We can hold conferences, panels, read, and discuss as we acknowledge this conversation is long overdue. Our community is in dire need of action at all levels. For example, a group of mathematicians has urged the community (and professional organizations) to stop using predictive-policing algorithms and other models. As discussed in the Nature article, Mathematicians urge colleagues to boycott police work in wake of killings, this is due to the widely documented disparities on “how the US law-enforcement agencies treat people of different races and ethnicities”. Predictive policing, a tool aimed at stopping crime before it occurs, is only one of many ways mathematics can promote racism through algorithmic oppression. As mentioned by one of the coauthors of the letter, Dr. Jayadev Athreya,
“In recent years, mathematicians, statisticians, and computer scientists have been developing algorithms that crunch large amounts of data and claim to help police reduce crime — for instance, by suggesting where crime is most likely to occur and focusing more resources in those areas. Software-based on such algorithms is in use in police departments across the United States, although how many is unclear. Its effectiveness is contested by many.
But “given the structural racism and brutality in US policing, we do not believe that mathematicians should be collaborating with police departments in this manner”, the mathematicians write in the letter. “It is simply too easy to create a ‘scientific’ veneer for racism.”
While exploring resources on Twitter, I discovered an initiative aimed at department chairs to brainstorm and share ideas on how departments can become anti-racist places for the community. You can participate and look at the resources provided at Academics for Black Survival and Wellness (June 19 – June 25) which was organized by a group of Black counseling psychologists and their colleagues who practice Black allyship. Also, you can sign-up to join Math Chairs for Racial Justiceby June 23, and find a brief description below.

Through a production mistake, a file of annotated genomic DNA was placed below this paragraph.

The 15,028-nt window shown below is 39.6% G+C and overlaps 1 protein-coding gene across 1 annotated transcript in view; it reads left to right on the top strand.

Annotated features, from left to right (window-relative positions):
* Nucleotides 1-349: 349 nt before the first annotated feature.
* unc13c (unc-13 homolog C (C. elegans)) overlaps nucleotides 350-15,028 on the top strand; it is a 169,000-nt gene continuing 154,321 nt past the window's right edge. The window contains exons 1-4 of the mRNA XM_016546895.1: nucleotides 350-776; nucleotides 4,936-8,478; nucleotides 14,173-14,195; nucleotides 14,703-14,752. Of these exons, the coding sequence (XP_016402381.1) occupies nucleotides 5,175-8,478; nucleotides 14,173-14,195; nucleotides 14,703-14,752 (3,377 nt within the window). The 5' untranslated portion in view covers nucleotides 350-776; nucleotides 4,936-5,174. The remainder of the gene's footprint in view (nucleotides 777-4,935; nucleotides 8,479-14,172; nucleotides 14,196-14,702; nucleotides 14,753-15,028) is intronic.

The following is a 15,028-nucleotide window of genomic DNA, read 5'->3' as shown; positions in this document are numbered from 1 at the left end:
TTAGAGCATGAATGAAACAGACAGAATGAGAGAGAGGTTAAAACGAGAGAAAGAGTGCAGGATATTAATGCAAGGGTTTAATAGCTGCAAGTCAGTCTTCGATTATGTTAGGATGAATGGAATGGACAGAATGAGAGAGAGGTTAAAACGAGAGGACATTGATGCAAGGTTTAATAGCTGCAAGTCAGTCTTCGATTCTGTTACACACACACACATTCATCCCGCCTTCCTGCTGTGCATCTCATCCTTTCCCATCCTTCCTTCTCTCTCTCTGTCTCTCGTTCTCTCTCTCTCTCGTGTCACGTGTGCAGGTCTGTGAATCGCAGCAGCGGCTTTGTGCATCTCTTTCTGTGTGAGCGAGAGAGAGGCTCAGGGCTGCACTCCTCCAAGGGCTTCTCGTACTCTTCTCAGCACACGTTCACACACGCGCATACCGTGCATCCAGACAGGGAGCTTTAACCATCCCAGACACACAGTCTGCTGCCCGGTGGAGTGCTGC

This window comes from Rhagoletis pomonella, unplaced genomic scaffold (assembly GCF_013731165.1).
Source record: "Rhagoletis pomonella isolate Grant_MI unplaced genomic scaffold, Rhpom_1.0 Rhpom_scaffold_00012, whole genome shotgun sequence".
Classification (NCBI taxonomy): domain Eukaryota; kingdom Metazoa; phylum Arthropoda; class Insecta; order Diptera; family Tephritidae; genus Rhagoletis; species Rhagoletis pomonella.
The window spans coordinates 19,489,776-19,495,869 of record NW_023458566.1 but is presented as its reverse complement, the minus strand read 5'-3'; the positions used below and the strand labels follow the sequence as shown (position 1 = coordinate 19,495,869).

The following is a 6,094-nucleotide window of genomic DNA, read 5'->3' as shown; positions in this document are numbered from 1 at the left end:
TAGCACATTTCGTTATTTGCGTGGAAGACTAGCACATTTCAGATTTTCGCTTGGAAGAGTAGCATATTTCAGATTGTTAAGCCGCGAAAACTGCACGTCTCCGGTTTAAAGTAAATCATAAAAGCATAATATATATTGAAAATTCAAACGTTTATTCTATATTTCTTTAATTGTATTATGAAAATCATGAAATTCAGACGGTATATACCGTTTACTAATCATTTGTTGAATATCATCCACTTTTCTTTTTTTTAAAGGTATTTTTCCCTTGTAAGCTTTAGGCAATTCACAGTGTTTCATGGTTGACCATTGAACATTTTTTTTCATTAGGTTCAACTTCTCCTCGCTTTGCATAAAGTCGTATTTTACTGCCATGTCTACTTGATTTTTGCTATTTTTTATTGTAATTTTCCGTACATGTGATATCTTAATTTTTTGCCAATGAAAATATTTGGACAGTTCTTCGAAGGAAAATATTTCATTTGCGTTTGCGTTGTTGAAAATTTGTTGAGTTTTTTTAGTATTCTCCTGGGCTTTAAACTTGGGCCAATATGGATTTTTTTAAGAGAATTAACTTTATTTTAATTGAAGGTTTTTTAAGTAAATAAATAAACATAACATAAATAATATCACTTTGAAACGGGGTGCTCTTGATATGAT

“Over the next two months, we will be gathering in small groups to read Ibram X. Kendi’s How to Be an Anti-Racist. Weekly discussions (starting as soon as possible) will give you space to brainstorm how you might work to make your department an anti-racist place – a community that is not just open to all people, but one that actively supports and empowers students, faculty, and staff from groups historically underserved by the mathematics community. All discussions will be facilitated by mathematicians with experience tackling issues of racial justice in mathematics.”
In the field of math education, which has a long history with tackling and understanding racism in the classroom, a recent article by principal Pirette McKamey. In What Anti-racist Teachers Do Differently, McKamey emphasizes that,
“Anti-racist teachers take black students seriously. They create a curriculum with black students in mind, and they carefully read students’ work to understand what they are expressing.[…] To fight against systemic racism means to buck norms. Educators at every level must be willing to be uncomfortable in their struggle for black students, recognizing students’ power and feeding it by honoring their many contributions to our schools. Teachers need to insist on using their own power to consistently reveal and examine their practice, and seek input from black stakeholders; they must invite black parents to the table, listen to their concerns and ideas, and act on them.”